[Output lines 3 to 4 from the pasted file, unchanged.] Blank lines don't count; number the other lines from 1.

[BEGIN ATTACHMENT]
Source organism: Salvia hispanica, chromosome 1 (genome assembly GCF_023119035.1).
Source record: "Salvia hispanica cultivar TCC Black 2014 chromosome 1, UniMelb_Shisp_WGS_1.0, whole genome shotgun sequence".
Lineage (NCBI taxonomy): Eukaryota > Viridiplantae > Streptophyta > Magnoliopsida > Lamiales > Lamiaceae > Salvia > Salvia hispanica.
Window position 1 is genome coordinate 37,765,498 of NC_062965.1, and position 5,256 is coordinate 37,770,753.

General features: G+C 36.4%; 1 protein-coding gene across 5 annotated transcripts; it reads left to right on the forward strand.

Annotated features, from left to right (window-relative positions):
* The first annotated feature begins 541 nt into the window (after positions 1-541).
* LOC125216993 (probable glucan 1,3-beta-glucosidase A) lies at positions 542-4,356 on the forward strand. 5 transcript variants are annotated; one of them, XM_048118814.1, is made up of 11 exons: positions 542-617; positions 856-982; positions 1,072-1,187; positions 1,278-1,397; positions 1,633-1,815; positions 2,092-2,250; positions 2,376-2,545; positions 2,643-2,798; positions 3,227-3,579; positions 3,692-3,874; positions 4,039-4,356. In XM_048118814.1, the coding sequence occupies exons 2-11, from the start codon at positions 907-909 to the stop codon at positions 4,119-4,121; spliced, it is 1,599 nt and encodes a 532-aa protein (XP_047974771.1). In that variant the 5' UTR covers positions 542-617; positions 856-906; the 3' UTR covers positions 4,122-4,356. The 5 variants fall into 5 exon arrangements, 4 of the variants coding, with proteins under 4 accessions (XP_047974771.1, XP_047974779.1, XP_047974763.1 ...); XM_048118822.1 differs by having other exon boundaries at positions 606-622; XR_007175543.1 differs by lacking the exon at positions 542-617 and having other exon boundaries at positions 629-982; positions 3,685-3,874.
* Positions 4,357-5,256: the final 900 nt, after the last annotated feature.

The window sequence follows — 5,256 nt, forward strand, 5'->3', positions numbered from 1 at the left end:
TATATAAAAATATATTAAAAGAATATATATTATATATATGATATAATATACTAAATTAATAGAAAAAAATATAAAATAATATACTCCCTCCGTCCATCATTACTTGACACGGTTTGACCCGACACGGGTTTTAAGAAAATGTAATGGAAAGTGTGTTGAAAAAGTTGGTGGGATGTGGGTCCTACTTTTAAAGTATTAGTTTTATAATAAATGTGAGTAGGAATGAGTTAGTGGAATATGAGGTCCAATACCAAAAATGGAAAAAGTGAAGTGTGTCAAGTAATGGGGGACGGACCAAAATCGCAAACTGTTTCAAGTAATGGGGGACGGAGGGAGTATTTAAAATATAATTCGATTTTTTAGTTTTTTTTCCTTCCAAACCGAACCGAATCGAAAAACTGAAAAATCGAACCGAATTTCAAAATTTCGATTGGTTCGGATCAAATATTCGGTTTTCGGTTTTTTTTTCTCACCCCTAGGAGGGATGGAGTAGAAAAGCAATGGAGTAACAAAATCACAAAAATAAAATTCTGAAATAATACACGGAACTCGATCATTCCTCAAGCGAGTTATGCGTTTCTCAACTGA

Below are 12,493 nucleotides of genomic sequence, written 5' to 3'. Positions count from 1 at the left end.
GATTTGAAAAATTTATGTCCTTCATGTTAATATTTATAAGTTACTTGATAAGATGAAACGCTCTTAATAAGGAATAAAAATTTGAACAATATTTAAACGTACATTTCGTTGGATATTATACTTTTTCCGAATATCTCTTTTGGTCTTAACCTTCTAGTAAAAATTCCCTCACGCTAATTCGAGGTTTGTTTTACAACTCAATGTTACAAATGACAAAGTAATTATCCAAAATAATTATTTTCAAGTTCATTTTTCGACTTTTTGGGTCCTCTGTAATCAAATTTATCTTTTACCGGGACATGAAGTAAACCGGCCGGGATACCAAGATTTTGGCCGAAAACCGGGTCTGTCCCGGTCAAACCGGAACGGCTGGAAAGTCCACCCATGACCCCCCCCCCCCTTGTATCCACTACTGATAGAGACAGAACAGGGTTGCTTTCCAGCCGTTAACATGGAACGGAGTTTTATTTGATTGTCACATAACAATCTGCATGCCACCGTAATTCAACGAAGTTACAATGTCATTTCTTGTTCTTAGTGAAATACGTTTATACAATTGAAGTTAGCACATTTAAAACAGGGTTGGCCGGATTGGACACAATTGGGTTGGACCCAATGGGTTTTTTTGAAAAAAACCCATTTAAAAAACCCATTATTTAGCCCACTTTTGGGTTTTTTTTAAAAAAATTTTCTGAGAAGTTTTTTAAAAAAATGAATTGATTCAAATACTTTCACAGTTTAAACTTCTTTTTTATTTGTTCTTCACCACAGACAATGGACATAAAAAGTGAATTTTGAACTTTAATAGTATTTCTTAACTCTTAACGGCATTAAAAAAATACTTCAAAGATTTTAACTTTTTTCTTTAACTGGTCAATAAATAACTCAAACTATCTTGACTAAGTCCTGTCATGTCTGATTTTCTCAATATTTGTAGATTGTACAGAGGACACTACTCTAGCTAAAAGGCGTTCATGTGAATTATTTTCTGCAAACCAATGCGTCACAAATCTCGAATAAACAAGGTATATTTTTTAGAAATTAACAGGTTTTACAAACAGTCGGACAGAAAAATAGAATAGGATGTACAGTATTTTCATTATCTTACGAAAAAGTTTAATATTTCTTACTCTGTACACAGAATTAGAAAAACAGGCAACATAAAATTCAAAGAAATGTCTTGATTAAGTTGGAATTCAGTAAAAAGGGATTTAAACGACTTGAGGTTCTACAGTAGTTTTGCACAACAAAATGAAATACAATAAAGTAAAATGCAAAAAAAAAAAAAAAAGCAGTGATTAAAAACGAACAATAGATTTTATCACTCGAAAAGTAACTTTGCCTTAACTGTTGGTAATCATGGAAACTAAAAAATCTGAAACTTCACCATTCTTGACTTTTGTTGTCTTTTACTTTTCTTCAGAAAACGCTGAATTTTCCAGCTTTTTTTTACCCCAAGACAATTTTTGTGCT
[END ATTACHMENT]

Lineage (NCBI taxonomy): Eukaryota > Viridiplantae > Streptophyta > Magnoliopsida > Lamiales > Lamiaceae > Salvia > Salvia hispanica.
Window position 1 is genome coordinate 37,765,498 of NC_062965.1, and position 5,256 is coordinate 37,770,753.